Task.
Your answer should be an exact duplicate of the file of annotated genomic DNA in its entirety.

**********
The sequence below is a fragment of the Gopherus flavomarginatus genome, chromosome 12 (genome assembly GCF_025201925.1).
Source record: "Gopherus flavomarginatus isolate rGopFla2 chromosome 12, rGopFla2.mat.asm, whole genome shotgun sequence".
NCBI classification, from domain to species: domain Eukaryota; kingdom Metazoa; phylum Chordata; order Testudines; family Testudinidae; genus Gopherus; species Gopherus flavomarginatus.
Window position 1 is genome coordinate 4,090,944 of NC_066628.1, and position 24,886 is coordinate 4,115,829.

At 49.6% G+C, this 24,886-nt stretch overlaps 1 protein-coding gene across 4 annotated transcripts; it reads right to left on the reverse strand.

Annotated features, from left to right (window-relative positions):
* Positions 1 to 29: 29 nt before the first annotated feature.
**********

The sequence below is a fragment of the Gopherus flavomarginatus genome, chromosome 12 (genome assembly GCF_025201925.1).
Source record: "Gopherus flavomarginatus isolate rGopFla2 chromosome 12, rGopFla2.mat.asm, whole genome shotgun sequence".
NCBI classification, from domain to species: domain Eukaryota; kingdom Metazoa; phylum Chordata; order Testudines; family Testudinidae; genus Gopherus; species Gopherus flavomarginatus.
Window position 1 is genome coordinate 4,090,944 of NC_066628.1, and position 24,886 is coordinate 4,115,829.

At 49.6% G+C, this 24,886-nt stretch overlaps 1 protein-coding gene across 4 annotated transcripts; it reads right to left on the reverse strand.

Annotated features, from left to right (window-relative positions):
* Positions 1 to 29: 29 nt before the first annotated feature.